On the positive side, the crowd management was MUCH better this year. There were still way too many bottlenecks for my taste (I don’t like to walk much on bike tours) but the overall congestion seemed much lower. One problem area was the rest area at Astoria Park in Queens — there was no bypass lane or anything, so even though we did not want to stop there we were forced to get off our bikes and shuffle along for twenty minutes until we could resume riding. We were also forced off the bikes at all the bridge crossings, but those delays weren’t very long so they didn’t bother me very much.

I don’t have any pictures from this year — mostly because I did not want to take my hands off the bars for the second needed to snap a picture. The Five Boro is a definite crash-fest, with about 31,000 of the 32,000 participants possessing absolutely zero bike handling skills. I saw several falls, luckily none too serious, as people weaved across the roads like drunks driving home after last call. The worst was on the approaches to the bridges — these were the steepest grades of the ride and people were just stopping in the middle of the road or swerving off into the path of faster riders to the left.

I remember in 2011 (when I had just a couple of months of riding experience) these grades were a challenge…this year, they seemed like nothing. In fact, the entire ride (40 miles, 2 miles shorter than the 2011 course) was easy-peasy, something I attribute to my recent randonneur training. Even the last stretch up the ramp of the Verrazano-Narrows Bridge, known as the hardest part of the Five Boro, seemed like a walk in the park. I had some right knee pain during the ride (which I was surprised at, since it hasn’t bothered me on any of the longer rides this year) but it seems to have just been a temporary thing and the knee felt fine on a short ride yesterday.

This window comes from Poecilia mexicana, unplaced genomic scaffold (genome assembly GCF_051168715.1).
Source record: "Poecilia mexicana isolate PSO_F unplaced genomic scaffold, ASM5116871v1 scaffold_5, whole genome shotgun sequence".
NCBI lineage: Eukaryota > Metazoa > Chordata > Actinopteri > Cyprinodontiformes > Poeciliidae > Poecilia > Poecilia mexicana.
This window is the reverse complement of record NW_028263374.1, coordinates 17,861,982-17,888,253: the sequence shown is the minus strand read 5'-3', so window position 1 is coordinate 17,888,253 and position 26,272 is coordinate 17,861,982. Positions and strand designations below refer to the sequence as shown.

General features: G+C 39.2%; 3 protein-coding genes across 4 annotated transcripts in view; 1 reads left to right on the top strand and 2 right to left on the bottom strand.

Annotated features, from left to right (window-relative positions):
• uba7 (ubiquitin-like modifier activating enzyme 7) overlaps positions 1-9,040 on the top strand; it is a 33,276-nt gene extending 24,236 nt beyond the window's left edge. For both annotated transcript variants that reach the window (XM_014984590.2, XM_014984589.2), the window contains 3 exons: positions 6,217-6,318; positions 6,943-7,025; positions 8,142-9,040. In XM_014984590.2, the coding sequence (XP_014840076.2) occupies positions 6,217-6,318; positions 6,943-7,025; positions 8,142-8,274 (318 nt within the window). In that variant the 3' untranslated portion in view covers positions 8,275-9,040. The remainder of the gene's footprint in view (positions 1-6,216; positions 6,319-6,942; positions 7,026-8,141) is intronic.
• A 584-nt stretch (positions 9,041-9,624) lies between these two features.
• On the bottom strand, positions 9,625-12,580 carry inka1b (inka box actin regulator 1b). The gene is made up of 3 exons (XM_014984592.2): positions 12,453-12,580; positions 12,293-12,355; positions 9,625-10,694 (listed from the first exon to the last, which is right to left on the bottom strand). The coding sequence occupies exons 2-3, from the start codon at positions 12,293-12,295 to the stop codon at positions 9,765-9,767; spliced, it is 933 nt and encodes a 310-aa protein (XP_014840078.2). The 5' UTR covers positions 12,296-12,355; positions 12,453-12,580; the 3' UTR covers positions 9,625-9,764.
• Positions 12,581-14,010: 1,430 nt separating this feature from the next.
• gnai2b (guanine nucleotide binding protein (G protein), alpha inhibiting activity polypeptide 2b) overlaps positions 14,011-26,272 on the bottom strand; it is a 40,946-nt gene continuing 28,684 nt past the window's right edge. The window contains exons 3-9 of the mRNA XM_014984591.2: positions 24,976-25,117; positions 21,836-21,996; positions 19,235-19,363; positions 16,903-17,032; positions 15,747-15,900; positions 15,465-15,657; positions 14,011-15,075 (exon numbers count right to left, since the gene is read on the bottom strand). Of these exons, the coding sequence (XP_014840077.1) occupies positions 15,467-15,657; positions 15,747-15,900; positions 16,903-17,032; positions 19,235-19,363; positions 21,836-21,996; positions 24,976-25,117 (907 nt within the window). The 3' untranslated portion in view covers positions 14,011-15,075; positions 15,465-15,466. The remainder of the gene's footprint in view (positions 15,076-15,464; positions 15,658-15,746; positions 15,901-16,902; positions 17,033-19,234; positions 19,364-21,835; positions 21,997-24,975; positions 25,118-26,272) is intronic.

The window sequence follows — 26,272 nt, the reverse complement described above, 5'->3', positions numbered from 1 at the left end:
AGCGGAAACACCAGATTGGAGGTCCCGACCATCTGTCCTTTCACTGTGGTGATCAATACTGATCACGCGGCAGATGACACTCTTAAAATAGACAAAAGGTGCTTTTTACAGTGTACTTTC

Tragically, one rider did not make it through the Tour. 51-year-old Michigan man Michael Boren suffered a heart attack while riding up the ramp of the Queensboro Bridge and was later pronounced dead at the hospital. Mr. Boren had suffered a heart attack two years ago and was using cycling as a way to recover and improve his health. He had cleared the ride with his doctor before participating. Stories like this frighten me — this could have been any of us, and medical issues are something I worry about as I get into the longer distance rides. My heart and prayers go out to Mr. Boren’s family — I am so sorry for their tragic loss.

At the end of the day, I would not recommend the Five Boro to any serious cyclist looking for a solid riding event — the NYC Century seems like a better option (and I plan on riding that event this year). However, it is a fun time and most casual riders will be able to get through it (and feel like a real cyclist at the end!). It makes for a good friends and family ride, especially when you take the absence of traffic into consideration. So if you have never done the Five Boro Bike Tour, grab some non-cyclist friends and give it a shot next year – just do everyone around you a favor and make sure everyone has at least a basic grasp of bike handling and holding a line!